The Patriots offered Tyrunn Walker a three-year deal as a non-tendered restricted free agent, but the defensive tackle opted to sign a one-year pact with the Lions instead. New England could have interest again, ESPN.com’s Mike Reiss reports.
New Lions GM Bob Quinn, formerly the Patriots’ scouting director, knows his former team’s interest well, and Reiss wonders how much that will play into Detroit’s decision on whether to retain the fifth-year lineman. A broken leg limited Walker to four games last season.
Potentially as a result of the then-24-year-old Walker spurning their offer, the Pats used their first-round pick on Malcom Brown. They have starters Brown and 2014 first-rounder Dominique Easley under contract, with only Alan Branch looming as a free agent. A deal for Walker doesn’t seem to make as much sense for the Patriots as it did last year.
The Lions enter 2016 with more defensive tackle queries after the franchise faced major uncertainty last offseason, when Ndamukong Suh and Nick Fairley both bolted. Detroit’s follow-up plan included bringing in Walker from the Saints and trading for Haloti Ngata. Both are free agents now.
Walker remains in rehab mode after also dislocating his ankle in Week 4 against the Seahawks, and ESPN.com’s Michael Rothstein writes that the Lions should use this as an opportunity to keep the talent entering his age-26 season on a one- or two-year deal, where he can prove he’s an elite talent.
Here’s some more from around the AFC.
- Steelers GM Kevin Colbert‘s already stated he will remain true to Pittsburgh’s build-from-within model and is eyeing a production leap from one of the Steelers’ holdover defenders, similar to how Cameron Heyward ascended in 2014 and Stephon Tuitt last season. “We talked about that last year, the progression has to outpace the regression of some of the older guys,” Colbert told media, including Mark Kaboly of the Pittsburgh Tribune-Review. “I think outside help will be important but also those young guys taking that next step.” Colbert singled out linebackers Bud Dupree and Ryan Shazier, whom the Steelers used their past two first-round picks on, as potential ascending cogs. The Steelers, however, have fortified their front seven well, housing four first-round linebackers and signing Heyward to an extension last year. Pittsburgh’s pass defense slunk from 27th to 30th last season. Kaboly identifies second-year player Senquez Golson as a prime performer to elevate the Steelers’ pass defense from in-house. The 2015 second-rounder missed the entire season due to injury.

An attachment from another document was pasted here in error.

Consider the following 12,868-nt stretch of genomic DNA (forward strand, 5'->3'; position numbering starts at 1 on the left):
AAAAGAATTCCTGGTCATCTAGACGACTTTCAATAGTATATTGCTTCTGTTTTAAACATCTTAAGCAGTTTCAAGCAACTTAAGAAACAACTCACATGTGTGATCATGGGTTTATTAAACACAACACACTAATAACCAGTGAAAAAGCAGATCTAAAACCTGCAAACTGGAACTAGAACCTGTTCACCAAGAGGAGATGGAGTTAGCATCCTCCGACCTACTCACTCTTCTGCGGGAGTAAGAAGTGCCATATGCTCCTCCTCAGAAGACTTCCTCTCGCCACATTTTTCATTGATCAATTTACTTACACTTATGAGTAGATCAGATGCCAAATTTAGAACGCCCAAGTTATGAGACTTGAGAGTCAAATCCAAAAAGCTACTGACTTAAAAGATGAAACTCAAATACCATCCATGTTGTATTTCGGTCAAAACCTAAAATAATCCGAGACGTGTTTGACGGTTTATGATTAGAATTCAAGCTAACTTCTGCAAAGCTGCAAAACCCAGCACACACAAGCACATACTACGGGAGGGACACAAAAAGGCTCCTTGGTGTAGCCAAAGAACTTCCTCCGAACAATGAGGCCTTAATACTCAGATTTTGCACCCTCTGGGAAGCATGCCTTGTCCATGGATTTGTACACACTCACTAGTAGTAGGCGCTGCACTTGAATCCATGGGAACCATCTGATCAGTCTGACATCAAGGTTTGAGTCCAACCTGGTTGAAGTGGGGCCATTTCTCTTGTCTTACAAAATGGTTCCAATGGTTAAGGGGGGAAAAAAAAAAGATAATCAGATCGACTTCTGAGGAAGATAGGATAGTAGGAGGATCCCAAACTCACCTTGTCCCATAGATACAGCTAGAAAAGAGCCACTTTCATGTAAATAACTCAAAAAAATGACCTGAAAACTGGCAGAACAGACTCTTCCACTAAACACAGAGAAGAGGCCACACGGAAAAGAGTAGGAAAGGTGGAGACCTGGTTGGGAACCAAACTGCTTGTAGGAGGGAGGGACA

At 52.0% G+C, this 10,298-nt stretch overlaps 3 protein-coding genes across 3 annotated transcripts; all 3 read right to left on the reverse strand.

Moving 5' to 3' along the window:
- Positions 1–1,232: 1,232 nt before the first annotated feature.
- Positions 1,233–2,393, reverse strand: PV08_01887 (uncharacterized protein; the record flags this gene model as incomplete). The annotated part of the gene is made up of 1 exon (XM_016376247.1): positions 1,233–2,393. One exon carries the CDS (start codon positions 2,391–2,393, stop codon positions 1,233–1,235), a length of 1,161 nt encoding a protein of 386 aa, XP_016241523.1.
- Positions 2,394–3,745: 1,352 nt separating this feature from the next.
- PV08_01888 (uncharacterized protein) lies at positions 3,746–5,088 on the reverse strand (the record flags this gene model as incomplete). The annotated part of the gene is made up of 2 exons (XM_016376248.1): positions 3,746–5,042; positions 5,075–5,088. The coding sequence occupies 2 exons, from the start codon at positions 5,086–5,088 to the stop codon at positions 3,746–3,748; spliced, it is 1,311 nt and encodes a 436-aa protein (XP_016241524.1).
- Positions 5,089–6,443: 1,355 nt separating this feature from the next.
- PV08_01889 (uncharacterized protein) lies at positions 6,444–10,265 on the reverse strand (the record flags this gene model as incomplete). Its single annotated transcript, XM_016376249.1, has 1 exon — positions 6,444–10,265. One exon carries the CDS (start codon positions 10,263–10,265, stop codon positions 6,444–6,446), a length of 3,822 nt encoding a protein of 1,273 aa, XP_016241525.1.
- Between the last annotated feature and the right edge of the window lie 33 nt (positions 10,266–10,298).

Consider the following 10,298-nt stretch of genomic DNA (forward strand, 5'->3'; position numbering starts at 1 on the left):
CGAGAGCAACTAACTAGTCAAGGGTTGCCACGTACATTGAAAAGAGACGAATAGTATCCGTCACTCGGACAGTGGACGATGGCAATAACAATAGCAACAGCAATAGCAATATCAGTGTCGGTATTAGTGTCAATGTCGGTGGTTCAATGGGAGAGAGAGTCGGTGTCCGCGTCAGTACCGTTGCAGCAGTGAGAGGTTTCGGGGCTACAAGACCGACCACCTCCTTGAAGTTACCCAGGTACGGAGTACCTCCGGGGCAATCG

- Given that the Browns are regularly early-first-round drafters but haven’t selected a quarterback in the top five since Tim Couch in 1999, Mary Kay Cabot of the Cleveland Plain Dealer doesn’t envision the Browns trading out of their No. 2 spot. While there aren’t rock-solid top-five quarterbacks in this prospect pool as there have been in recent years, the Browns have better odds at drafting this class’ best quarterback since the Titans won’t take one at No. 1. Cleveland took three QBs at No. 22 overall in the past nine years — Brady Quinn, Brandon Weeden and Johnny Manziel — only for all to falter. Cabot points to the Browns’ trading down from No. 4 to No. 8 and ending up with Justin Gilbert instead of Sammy Watkins as an example that would make Cleveland hesitant to orchestrate such a maneuver with this kind of glaring need.
- The Broncos shouldn’t give in to the escalating demands of the quarterback market in assessing their potential offer to free agent Brock Osweiler, Mark Kizsla of the Denver Post writes. Using recent contracts given to Nick Foles, Mark Sanchez and Matt Cassel, Kizsla recommends Denver offer Osweiler no more than $10MM per season, as the team’s proven it can win a Super Bowl with adequate quarterback play. Troy Renck of the Denver Post counters that Foles’ three-year, $36MM deal fits for Osweiler, who went 4-2 in games he started and played throughout, and that a $10MM offer would force Denver to scramble for lower-tier options like Robert Griffin III.
- Mackensie Alexander or Eli Apple could be options for the Raiders at No. 14, Eric Branch of the San Francisco Chronicle writes. The Raiders are thin at corner, with waiver claim David Amerson residing as their best in-house option. But Oakland’s safety situation needs work too. After Charles Woodson‘s retirement, the Raiders cut and then re-signed Nate Allen at a lower salary.